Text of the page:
The second aspect that is undeniably important in a story-driven game is the soundtrack and sound design in general. To begin with, the OST is in perfect keeping with the cyberpunk world created by Martin Ganteföhr. There is often a sense of melancholy in the few piano tracks that are featured in the game, but there is also more orchestral music that kicks in when necessary and it sounds great. Voice acting is also very solid, though we must confess we were a bit worried the actors and actresses might not deliver a believable performance at first. It may be true for some of them, but overall, they’ve done a terrific job. Those of you who are used to playing Daedalic games will say it is no real surprise, but it’s still a relief as bad voice-acting would have hurt Martin Ganteföhr’s writing so much. It’s just a bit of a shame that the dialog sequences should be so static compared to the well-crafted cutscenes. Despite that, finding out more about Richard Nolan’s story is really interesting, his past really being important in the way the narration is built. It’s also a good thing that he’s not presented as a knight in shining armor, he’s just as flawed as we are, if not more in some cases.
All this is very well of course, but what about the gameplay aspect of State of Mind you will ask. It goes without saying that you should not expect deep challenging mechanics in such a game. It does not mean that you are going to play another Telltale title lookalike. First, although you will be asked to make a couple of choices toward the end of the adventure, State of Mind is not a game where you are going to weigh on the story, except for those few decisions we just mentioned. Then, however simple they may be to tackle, the different situations are quite varied: you will be hacking devices via a very simplistic mini-game on a few occasions, you will have to remain stealthy from time to time (in Blimblim-friendly sequences mind you) and several times, you will need to find the 3 correct clues among different files found in a computer. Those are just a few examples to give you an idea, but like we said, there is quite a lot of variety. The game is clearly not a point-and-click however, so don't expect any real challenge or big puzzles. That being said, it isn’t a walking simulator either, more something in between (a modern adventure game some might call it).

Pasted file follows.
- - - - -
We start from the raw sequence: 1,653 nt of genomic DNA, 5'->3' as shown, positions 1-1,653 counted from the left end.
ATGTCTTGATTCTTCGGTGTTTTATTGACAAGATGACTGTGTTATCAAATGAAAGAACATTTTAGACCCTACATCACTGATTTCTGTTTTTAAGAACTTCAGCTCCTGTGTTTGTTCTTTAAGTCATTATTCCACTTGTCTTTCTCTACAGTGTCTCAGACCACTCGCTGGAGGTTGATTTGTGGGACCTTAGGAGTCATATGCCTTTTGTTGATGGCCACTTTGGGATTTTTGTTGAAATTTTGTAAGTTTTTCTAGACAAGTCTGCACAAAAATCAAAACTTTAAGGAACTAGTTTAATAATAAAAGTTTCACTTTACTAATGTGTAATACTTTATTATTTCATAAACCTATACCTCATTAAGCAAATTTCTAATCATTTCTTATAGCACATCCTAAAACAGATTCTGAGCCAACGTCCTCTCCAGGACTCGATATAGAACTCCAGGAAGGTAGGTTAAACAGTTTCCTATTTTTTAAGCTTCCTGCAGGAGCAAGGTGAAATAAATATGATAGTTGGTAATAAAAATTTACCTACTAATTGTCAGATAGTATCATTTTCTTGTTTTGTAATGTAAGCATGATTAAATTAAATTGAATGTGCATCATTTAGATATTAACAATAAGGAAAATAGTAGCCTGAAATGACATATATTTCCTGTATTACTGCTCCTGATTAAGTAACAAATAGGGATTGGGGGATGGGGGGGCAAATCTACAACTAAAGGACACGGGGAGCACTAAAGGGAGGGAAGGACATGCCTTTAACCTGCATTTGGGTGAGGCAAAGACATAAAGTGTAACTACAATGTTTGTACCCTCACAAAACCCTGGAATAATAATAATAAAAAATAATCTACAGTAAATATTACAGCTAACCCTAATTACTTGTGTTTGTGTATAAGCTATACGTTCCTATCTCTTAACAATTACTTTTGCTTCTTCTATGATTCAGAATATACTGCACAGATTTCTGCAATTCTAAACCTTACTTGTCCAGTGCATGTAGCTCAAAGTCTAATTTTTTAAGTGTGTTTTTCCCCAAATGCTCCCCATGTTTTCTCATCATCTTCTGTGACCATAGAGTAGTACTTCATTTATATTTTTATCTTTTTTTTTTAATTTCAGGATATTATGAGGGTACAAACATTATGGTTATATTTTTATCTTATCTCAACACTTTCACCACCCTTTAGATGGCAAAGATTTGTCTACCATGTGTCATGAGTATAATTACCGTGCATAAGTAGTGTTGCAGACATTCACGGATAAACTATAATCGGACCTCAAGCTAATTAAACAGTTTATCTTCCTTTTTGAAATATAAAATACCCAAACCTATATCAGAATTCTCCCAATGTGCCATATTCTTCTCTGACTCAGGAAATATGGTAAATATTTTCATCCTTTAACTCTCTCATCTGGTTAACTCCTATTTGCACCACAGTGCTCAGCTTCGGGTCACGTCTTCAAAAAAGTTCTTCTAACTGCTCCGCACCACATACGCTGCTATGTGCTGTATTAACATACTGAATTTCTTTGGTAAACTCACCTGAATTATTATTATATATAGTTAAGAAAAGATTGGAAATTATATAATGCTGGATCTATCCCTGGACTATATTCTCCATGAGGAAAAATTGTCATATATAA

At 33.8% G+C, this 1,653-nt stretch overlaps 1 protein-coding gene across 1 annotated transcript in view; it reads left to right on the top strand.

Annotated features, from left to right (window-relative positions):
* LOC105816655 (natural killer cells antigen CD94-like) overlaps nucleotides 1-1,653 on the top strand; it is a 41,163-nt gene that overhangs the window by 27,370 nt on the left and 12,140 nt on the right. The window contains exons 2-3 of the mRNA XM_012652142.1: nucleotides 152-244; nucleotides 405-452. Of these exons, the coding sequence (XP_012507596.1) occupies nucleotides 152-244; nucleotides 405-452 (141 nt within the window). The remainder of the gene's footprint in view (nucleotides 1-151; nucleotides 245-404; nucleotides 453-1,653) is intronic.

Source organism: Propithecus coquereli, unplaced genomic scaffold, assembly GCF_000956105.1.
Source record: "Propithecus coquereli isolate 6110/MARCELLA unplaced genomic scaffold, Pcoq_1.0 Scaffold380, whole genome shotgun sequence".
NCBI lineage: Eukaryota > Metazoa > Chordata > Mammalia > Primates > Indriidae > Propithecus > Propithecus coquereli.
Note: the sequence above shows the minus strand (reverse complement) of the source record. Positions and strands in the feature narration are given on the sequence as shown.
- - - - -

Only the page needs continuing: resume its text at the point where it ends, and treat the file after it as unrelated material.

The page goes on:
With the number of story-driven games that have been released in the past 6 years or so, it’s not surprising to be a little wary when comes a new challenger, even when it does without relying on the usual episodic format. State of Mind’s story does not have to force players to wait for several months to prove it can be engaging, and for that we are thankful. As an outsider that almost pops out of nowhere, Martin Ganteföhr’s title definitely has what it takes to knock down many of its competitors with its brilliant art style and its captivating plot and characters. State of Mind is not just some random alternative to the genre, it’s a great example to follow, with cutscenes that even manage to surpass anything Telltale ever tried to achieve in their cinematographic approach to presentation. Daedalic took their time to release the game, but it was worth the wait as it’s a real tribute to the most famous sci-fi stories we love. For that reason, you should absolutely take the time to discover State of Mind before the avalanche of September releases begins.
- On the plus side
- Very immersive game world
- Good story and writing
- Graphics and art direction are excellent
- The cutscenes are pretty cool
- Great OST and sound design
- 10 hours or captivating story to follow
- Our favorite game of the summer
- On the downside
- The hacking mini-game is way too simple
- Static dialogues
- 2 passages need more optimization on PC
- Never challenging